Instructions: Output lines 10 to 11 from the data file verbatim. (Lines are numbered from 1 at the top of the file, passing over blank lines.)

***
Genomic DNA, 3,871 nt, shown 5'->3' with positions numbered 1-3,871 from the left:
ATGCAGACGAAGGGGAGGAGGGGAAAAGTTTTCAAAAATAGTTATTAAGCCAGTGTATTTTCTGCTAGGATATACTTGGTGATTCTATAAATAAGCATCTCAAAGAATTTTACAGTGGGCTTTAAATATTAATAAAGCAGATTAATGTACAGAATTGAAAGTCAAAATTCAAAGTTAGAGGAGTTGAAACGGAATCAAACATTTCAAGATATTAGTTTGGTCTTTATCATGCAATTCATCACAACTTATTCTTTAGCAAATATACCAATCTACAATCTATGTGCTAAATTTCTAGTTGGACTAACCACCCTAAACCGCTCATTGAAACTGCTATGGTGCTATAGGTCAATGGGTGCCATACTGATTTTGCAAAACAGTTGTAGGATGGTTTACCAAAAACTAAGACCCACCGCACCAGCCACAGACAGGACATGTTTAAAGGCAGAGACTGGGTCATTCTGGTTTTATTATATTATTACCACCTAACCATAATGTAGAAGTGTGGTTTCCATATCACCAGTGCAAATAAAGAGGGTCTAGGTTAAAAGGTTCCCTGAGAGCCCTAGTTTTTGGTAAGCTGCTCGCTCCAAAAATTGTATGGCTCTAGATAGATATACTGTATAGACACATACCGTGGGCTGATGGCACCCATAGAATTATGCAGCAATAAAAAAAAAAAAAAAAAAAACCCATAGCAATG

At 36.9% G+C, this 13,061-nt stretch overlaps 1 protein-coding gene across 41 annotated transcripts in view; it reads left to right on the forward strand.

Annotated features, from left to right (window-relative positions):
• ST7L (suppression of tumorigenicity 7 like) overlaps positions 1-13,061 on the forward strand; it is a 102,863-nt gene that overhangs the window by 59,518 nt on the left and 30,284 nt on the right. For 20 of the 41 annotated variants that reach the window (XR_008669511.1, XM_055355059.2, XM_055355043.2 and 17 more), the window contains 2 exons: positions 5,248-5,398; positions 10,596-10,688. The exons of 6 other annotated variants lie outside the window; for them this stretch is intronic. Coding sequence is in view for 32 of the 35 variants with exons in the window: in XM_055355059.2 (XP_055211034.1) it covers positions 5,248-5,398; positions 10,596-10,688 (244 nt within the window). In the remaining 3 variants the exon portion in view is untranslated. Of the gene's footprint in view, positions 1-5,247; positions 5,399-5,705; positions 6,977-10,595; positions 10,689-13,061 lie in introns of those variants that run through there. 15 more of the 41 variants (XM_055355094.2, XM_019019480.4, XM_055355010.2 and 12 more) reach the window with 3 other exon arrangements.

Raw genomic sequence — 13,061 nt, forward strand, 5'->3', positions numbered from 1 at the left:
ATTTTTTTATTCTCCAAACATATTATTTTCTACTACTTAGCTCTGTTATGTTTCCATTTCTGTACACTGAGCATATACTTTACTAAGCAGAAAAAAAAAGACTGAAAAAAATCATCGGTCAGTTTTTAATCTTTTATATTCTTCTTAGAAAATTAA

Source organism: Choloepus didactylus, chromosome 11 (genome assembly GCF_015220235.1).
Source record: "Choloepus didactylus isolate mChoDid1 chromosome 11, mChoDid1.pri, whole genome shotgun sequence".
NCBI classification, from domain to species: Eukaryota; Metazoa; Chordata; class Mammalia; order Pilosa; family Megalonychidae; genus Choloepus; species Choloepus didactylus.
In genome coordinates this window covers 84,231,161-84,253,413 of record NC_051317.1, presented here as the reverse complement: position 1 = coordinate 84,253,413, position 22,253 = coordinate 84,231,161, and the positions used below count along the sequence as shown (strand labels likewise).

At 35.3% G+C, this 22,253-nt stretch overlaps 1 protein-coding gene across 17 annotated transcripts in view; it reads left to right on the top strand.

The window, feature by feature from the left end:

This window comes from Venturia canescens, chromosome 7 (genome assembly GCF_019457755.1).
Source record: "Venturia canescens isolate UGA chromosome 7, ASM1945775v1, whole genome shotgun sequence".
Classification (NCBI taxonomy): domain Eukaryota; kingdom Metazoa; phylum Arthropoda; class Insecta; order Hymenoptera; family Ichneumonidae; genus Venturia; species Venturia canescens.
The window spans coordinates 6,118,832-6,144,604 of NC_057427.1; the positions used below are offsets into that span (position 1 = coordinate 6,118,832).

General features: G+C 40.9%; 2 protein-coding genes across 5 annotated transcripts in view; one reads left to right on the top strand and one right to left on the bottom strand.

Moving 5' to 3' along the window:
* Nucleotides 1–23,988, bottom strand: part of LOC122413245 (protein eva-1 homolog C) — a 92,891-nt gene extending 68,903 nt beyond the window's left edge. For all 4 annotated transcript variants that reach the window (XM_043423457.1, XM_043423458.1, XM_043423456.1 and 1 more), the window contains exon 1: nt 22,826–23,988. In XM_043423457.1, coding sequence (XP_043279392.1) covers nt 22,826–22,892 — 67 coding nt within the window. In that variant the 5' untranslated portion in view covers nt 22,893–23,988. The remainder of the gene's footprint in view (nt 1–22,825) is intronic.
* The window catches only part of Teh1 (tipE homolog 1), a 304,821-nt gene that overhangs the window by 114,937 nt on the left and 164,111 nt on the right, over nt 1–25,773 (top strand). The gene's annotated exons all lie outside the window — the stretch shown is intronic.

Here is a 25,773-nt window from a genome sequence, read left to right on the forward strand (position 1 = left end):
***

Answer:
NCBI classification, from domain to species: Eukaryota; Metazoa; Chordata; class Mammalia; order Pilosa; family Megalonychidae; genus Choloepus; species Choloepus didactylus.
In genome coordinates this window covers 84,231,161-84,253,413 of record NC_051317.1, presented here as the reverse complement: position 1 = coordinate 84,253,413, position 22,253 = coordinate 84,231,161, and the positions used below count along the sequence as shown (strand labels likewise).